Health disparities are one of the most important public health challenges in the United States. Disparities and inequities in rates and treatment of disease stem from a complex web of environmental, sociocultural, behavioral, and biological factors that accumulate over a lifetime to produce population-level differences.1 As evidenced by the COVID-19 pandemic, health disparities result in markedly different rates of disease, complications of disease, and access to care and treatment. In the US, Alzheimer disease and related dementias are conditions with profound health disparities, disproportionally affecting many racial/ethnic groups. An identified goal of the 2012 federally mandated National Plan to Address Alzheimer Disease was to redress disparities in Alzheimer disease and dementia. Delineating barriers and trajectories of care, particularly among those with health insurance, is an important step for furthering our understanding of disparities in dementia.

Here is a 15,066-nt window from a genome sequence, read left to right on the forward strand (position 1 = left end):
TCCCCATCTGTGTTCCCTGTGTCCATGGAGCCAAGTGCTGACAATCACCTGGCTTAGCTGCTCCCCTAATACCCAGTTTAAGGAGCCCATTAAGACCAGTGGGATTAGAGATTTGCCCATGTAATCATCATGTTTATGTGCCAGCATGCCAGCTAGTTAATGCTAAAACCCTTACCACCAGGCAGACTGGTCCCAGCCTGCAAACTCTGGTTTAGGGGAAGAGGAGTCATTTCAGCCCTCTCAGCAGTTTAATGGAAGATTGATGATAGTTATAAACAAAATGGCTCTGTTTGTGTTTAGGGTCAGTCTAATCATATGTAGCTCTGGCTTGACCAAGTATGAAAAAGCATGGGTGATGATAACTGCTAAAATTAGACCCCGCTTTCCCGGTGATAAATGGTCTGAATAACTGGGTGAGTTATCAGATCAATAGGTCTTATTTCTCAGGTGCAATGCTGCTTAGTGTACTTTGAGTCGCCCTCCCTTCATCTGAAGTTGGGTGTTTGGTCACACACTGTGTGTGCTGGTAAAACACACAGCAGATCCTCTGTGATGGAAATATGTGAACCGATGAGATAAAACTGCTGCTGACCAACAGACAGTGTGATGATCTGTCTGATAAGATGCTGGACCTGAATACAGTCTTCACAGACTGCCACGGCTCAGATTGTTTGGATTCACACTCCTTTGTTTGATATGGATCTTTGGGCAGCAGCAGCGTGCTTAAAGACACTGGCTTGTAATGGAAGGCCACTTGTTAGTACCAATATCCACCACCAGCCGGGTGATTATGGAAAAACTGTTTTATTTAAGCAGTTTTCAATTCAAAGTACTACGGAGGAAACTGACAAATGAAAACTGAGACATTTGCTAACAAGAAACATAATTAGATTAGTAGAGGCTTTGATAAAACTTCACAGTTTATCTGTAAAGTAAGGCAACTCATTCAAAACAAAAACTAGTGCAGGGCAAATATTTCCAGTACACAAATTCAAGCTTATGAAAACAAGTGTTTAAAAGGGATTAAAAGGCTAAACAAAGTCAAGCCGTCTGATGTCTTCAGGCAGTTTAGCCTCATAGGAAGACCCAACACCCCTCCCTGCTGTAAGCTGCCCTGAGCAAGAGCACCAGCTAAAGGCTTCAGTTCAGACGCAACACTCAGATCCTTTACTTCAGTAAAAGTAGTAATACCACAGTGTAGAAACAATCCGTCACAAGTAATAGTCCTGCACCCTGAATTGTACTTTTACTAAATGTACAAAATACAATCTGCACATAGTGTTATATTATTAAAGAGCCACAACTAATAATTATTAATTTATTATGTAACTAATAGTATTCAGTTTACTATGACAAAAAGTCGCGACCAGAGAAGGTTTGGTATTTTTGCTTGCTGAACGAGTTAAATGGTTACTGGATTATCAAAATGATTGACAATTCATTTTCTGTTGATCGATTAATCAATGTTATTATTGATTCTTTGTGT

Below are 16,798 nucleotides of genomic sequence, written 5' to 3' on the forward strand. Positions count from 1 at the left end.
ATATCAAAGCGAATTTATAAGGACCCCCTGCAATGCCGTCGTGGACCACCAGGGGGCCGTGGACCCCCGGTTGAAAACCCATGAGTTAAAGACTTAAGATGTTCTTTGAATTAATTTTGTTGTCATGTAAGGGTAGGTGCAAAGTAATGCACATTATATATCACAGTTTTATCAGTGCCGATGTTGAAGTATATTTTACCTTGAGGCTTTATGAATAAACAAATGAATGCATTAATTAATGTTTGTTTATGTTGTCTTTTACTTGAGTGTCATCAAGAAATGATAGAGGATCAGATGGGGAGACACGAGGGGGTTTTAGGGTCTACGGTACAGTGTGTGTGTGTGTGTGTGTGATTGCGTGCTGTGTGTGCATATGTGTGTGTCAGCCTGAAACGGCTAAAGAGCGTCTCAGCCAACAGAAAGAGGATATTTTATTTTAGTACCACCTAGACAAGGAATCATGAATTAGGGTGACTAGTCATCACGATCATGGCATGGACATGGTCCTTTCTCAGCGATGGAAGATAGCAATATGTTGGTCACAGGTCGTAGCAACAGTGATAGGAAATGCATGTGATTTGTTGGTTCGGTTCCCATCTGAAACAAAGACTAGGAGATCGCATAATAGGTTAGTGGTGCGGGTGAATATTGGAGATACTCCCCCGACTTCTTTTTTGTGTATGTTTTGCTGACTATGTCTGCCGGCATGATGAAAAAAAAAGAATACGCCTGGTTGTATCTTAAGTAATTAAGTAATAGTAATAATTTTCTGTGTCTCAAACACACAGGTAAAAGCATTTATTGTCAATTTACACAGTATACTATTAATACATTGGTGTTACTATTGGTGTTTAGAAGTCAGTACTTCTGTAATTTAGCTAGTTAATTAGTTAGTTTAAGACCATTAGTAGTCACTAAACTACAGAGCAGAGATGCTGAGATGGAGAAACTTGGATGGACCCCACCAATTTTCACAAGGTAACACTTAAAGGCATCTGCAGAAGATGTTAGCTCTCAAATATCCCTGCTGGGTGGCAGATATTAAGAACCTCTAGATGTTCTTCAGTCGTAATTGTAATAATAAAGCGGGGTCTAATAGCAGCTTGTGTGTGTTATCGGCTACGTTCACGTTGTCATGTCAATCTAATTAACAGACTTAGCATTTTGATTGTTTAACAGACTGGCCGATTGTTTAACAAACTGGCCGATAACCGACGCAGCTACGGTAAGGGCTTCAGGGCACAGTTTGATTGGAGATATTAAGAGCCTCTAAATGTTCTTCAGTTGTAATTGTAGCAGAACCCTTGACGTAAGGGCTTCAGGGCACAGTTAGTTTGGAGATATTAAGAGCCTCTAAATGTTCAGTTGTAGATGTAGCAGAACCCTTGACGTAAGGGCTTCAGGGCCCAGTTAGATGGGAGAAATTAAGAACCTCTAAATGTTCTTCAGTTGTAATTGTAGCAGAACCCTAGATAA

Identify all potential conflicts of interest that might be relevant to your comment.
Conflicts of interest comprise financial interests, activities, and relationships within the past 3 years including but not limited to employment, affiliation, grants or funding, consultancies, honoraria or payment, speaker's bureaus, stock ownership or options, expert testimony, royalties, donation of medical equipment, or patents planned, pending, or issued.
Err on the side of full disclosure.
If you have no conflicts of interest, check "No potential conflicts of interest" in the box below. The information will be posted with your response.
Not all submitted comments are published. Please see our commenting policy for details.
Kawas CH, Corrada MM, Whitmer RA. Diversity and Disparities in Dementia Diagnosis and Care: A Challenge for All of Us. JAMA Neurol. 2021;78(6):650–652. doi:10.1001/jamaneurol.2021.0285
Coronavirus Resource Center
Customize your JAMA Network experience by selecting one or more topics from the list below.
Create a personal account or sign in to: